June 2nd, 2012, 08:01 AM
You are exactly correct. The IR dust and scratch cleaning facility WILL NOT WORK with conventional B&W film or Kodachrome. It will make a huge mess of things. It works fine with E-6 and C-41 process films (including BW400CN and XP2), although I had better success in that regard with Digital ICE on Epson Scan that I do with VueScan. I mostly do my dust spotting and scratch removal manually through Photoshop, so it's not a big deal for me.
Originally Posted by pdh
June 4th, 2012, 12:38 AM
Ok, I'm reconsidering on the scanner after the advice given here. It will either be one of the Epsons (V330 or V500) or a Canon. Does anyone have any experience with any of the Canoscans? The 9000F looks fairly high end on specs for a flatbed but at a reasonable price. I have also found a cheap used Canoscan 5200F which would probably do as a starting point - are there any opinions on this model?
June 7th, 2012, 08:35 PM
I decided on a scanner - I have a V500 on the way.
Just a subtle bump for the following questions I posted a few days ago:
Also, can someone point me to a chart that explains the different results you get from the more common film developers please?
Originally Posted by defektive
June 8th, 2012, 12:26 AM
What you'll want from film is too subjective. I'd encourage you to do comparisons online - maybe Flickr Film database - and decide
1. what emulsion you want, and then
2. what developer.
Stop and Fix are much of a muchness. I'd say to start go Indicator Stop and Rapid Fixer
You can use the massive dev chart for reference....as most of us do....or look up info for your specific chems.
Otherwise, Kodak folks would recommend Tri-X and D-76 for starters....
June 8th, 2012, 01:40 AM
Surely each developer has certain characteristics that it exhibits with whichever film it develops though? E.g grain, contrast, shadow/highlight detail etc.
I understand that the choice is subjective but I am interested why people choose the combinations they have. It must be a certain 'look' that is produced surely.
I have had a look on Flickr but there are so many combinations that I end up chasing my tail trying to keep track of it all.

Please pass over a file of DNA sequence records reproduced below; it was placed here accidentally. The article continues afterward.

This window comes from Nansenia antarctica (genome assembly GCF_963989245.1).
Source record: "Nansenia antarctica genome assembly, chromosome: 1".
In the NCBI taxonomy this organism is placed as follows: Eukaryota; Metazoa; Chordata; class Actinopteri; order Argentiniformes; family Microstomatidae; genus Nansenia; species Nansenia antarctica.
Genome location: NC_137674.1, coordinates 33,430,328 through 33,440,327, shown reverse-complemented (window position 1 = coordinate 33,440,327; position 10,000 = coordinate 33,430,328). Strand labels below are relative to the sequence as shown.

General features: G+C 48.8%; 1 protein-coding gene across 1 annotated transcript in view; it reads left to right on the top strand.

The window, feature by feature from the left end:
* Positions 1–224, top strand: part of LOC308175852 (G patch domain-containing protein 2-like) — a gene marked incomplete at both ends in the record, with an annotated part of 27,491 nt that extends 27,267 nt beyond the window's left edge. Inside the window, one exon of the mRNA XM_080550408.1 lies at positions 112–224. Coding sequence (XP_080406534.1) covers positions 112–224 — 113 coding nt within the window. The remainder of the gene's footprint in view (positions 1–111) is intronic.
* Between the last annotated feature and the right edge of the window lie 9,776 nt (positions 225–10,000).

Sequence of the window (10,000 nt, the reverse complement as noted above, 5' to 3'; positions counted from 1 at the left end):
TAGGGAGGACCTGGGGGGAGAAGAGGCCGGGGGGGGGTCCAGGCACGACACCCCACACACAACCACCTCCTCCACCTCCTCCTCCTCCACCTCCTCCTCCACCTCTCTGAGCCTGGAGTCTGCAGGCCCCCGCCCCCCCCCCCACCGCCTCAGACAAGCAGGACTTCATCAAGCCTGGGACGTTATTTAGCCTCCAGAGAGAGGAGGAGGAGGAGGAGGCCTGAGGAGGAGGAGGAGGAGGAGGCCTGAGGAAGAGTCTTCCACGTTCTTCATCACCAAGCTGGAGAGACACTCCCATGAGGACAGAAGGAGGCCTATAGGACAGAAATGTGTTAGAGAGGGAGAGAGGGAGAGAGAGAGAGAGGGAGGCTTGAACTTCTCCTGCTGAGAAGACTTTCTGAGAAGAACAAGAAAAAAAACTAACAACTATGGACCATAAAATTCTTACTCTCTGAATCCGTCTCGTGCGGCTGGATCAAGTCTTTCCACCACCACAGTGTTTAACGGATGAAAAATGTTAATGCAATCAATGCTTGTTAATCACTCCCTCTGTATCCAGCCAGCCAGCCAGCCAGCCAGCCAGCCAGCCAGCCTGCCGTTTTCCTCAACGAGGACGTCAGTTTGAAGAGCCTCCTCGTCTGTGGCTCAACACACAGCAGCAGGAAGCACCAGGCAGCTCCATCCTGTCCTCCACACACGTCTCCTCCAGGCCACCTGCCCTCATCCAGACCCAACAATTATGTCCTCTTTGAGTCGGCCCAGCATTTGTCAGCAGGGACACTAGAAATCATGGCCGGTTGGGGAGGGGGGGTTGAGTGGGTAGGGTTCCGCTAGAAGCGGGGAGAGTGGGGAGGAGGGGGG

Any comments regarding why home processors chose the film/developer combo they did would be most helpful. Feel free to show it with images too.
June 8th, 2012, 02:54 AM
TMY - aka TMAX400. Widest tonal range and nice modern T-grain makes it darn sharp. Xtol to add creaminess especially to the mid-tones. Keen to source some Rodinal to mix with the Xtol and make the tones even more rich and deep.
But I still have so many years left playing with this stuff and have only used a few emulsions and a couple of developers. Though still pretty happy with 30m+ of TMY sitting in the fridge and 10L of Xtol in the laundry
June 8th, 2012, 04:05 AM
Thanks Mark, that's what I'm after. I didn't know you could mix developers, I imagine that would take some trial and error to get the mix right as well as the development time.
Originally Posted by stillshunter
June 19th, 2012, 05:09 PM
How important is water quality for developing film? Our house's water is supplied directly from a mountain creek so does contain quite a bit of clay and minerals. Will boiling it help or do I need to set up a rainwater tank or buy distilled water?
June 19th, 2012, 07:59 PM
Contaminants in the water- bad. Not sure about rain water.
How about a water filter, or one of the purification water pitcher?
July 11th, 2012, 05:38 PM
To save hijacking the image thread I will move this question to here:
I recently developed my first roll of 35mm for a long time and got some variable results with grain - some frames were extreme and some had very little. Is it the aperture/exposure used, the development process or something else? Maybe it is just that some tones in an image exhibit it more than others, I'll post a couple of examples tonight.
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